AFME Warns On No-Deal Brexit
The UK’s exit from the European Union without a deal still poses significant risks for the financial services sector, despite the preparations that have been made, according to the Association for Financial Markets in Europe.
AFME said in a report that following the extension of the departure date to 31 October 2019, banks are continuing to implement their contingency plans for a no-deal Brexit scenario due to the ongoing political uncertainty.
Substantial work has been done by both #banks & #regulators to mitigate the impact of a #NoDeal #Brexit. But, as our new paper highlights, it still poses a number of significant risks for the financial services sector: https://t.co/CAS26pLWsV pic.twitter.com/x4QrJ7io7K
— Simon Lewis (@afme_SimonLewis) July 16, 2019
Equivalence for UK CCPs and CSD
Continued access to UK central clearing counterparties and central securities depositories for remaining EU member states, and vice versa, was an area highlighted by the report.
Since the UK voted to leave the European Union there has been debate over whether UK clearers and central securities depositories would be granted equivalence by EU regulators. EU authorities have argued that their substantial activities pose a risk to EU financial stability and so they need increased oversight.
In February this year the European Securities and Markets Authority granted temporary equivalence to three UK CCPs – LCH, ICE Clear Europe and LME Clear – and the UK CSD in the event of a no-deal Brexit, so they can continue to serve EU-based clients and minimise disruption to financial markets.
AFME, led by Simon Lewis, welcomed the temporary recognition but noted that it expires on 30 March 2020.
“Unless certainty is provided as to the extension of recognition, UK CCPs might be required to start off- boarding processes for EU27 members by the end of 2019,” said the report. “We note the European Commission’s recent statement that it would consider whether adjustments are needed to contingency measures to take into account the new timeline following the extension to Article 50 and encourage the European Commission to do so in this instance.”
European regulators are also due to define a new process for determining equivalence for countries outside the EU.
“This is of pivotal importance given the significant threat that the start of an off- boarding process by UK-based CCPs would pose for EU financial stability,” added AFME.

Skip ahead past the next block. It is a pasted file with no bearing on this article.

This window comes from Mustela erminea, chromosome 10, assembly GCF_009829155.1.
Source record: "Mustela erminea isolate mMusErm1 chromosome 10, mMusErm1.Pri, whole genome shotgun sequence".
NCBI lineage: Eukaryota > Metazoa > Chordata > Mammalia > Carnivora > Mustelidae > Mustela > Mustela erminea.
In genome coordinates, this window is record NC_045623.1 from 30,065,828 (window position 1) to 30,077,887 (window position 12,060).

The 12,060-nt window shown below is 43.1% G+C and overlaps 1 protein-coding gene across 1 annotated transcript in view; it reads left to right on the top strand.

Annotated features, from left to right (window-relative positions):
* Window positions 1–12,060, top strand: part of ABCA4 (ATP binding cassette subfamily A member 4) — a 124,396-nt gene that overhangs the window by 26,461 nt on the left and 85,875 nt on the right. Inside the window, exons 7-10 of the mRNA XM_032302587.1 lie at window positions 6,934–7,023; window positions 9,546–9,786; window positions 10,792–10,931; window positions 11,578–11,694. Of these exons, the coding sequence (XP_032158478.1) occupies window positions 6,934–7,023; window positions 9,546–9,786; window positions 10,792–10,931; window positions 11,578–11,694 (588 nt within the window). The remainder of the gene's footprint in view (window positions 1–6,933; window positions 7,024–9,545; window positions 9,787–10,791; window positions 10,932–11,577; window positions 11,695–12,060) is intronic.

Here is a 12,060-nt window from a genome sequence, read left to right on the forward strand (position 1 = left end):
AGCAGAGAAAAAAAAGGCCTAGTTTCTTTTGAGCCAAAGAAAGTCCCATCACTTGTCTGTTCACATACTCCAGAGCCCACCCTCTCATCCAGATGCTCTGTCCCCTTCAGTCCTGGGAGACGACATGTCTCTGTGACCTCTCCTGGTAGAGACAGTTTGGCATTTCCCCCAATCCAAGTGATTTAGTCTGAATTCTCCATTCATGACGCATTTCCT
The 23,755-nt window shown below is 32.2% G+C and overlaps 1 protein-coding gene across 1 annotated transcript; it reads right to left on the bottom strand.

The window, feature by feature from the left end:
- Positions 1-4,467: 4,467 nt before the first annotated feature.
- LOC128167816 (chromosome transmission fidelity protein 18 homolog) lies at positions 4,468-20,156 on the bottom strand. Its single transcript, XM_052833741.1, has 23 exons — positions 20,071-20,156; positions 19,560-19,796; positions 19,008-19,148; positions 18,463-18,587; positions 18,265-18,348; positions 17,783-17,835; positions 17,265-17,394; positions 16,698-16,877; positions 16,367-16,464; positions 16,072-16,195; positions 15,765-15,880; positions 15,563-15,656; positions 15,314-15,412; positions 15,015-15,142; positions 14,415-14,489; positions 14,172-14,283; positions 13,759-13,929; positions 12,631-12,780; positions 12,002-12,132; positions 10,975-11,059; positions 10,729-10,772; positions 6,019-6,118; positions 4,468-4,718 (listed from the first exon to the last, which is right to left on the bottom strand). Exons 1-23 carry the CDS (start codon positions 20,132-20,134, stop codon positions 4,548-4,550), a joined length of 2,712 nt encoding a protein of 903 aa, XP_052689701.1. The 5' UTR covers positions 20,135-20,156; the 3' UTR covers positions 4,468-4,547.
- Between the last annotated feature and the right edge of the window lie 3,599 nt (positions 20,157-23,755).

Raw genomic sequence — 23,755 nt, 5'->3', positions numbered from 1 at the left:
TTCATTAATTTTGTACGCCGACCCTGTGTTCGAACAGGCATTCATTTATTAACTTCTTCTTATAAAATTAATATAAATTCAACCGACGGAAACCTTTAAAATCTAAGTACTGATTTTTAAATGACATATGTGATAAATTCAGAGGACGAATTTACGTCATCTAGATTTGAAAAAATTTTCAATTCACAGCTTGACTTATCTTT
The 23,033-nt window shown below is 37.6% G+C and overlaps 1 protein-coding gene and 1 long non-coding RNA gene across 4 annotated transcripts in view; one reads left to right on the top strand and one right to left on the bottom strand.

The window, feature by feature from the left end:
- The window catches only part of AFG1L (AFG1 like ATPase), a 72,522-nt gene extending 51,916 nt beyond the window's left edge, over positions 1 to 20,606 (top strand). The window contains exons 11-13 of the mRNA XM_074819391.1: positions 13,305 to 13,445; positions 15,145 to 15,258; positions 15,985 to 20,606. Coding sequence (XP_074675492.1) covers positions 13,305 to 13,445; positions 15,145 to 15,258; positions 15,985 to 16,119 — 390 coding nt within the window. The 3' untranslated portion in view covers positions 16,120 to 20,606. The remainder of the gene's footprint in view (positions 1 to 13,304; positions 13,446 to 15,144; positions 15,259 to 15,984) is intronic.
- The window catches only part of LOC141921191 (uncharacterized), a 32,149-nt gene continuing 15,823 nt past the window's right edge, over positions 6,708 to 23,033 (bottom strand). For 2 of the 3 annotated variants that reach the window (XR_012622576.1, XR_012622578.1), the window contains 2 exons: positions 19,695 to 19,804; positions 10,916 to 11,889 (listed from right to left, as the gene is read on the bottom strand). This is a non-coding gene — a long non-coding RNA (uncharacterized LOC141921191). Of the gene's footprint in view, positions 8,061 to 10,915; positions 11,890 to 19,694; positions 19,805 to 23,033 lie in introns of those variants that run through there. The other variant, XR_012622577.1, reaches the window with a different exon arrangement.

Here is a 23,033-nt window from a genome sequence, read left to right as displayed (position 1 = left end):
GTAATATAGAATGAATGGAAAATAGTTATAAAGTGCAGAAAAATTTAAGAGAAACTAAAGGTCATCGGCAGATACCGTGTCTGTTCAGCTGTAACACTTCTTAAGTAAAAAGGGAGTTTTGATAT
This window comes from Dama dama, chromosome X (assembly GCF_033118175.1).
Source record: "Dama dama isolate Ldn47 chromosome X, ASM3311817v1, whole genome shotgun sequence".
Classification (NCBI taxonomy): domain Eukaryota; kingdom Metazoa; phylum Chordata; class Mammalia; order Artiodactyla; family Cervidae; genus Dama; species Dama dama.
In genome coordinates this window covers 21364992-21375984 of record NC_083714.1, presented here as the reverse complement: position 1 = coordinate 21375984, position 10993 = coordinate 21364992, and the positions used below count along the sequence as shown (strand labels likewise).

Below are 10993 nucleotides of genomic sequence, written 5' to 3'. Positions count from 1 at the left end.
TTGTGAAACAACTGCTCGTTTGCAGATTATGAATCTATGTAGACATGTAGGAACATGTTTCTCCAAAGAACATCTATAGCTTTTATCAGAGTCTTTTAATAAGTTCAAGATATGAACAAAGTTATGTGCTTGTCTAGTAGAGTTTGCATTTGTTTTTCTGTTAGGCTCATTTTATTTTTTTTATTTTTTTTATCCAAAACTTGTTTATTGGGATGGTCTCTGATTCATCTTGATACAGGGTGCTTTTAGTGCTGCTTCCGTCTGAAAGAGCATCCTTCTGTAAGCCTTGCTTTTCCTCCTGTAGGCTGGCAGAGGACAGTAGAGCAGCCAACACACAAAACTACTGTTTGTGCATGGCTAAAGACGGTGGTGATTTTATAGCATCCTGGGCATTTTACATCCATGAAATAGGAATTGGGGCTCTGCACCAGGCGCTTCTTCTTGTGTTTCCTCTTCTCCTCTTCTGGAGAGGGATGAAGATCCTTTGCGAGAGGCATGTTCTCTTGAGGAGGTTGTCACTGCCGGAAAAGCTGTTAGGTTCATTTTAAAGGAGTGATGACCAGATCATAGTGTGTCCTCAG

Esma and the UK Financial Conduct Authority have already clashed over their respective share trading obligations.
In March Esma announced that after Brexit EU firms will have to trade certain shares and derivatives on EU or equivalent venues, even if most liquidity is currently in London.
Nausicaa Delfas, executive director of international at the UK Financial Conduct Authority, warned at the time that this would conflict with the UK’s own share trading obligation.
She said: “This has the potential to cause disruption to market participants and issuers of shares based in both the UK and the EU, in terms of access to liquidity and could result in detriment for client best execution. We have therefore urged further dialogue on this issue in order to minimise risks of disruption in the interests of orderly markets.”
As a result, in May Esma said the share trading obligation would not be applied to 14 UK shares included in its previous guidance.
AFME added: “We also recommend that the UK and EU27 authorities put in place necessary arrangements to ensure continued access of members from both UK and EU27 to infrastructures under their supervision.”
The association also noted similar issues with the derivatives trading obligation.
Continued servicing of existing contracts
The report continued that a further area of focus has been ensuring that existing cross-border contracts can continue to be serviced effectively, including the performance of common lifecycle events.
“While we remain disappointed that this was not addressed at EU level, we strongly welcome the efforts made at national level in many member states and the UK to enable lifecycle events to continue to be performed, at least for a temporary period,” added AFME.
The study also highlighted the risk of double reporting under post-trade transparency reporting and transaction reporting requirements.
After Brexit when an EU27 investment firm trades with a UK investment firm, each will have reporting obligations which will lead to a misleading impression of volumes.
The total value of UK financial services exports remained stable in 2020.
Temporary equivalence was set to expire on June 30, 2022.
The Bank has new powers for reviewing CCPs following Brexit.
Restricting access to London CCPs would result in collateral damage for EU banks and end users.
The review is an opportunity to recalibrate MiFID II regulations post-Brexit.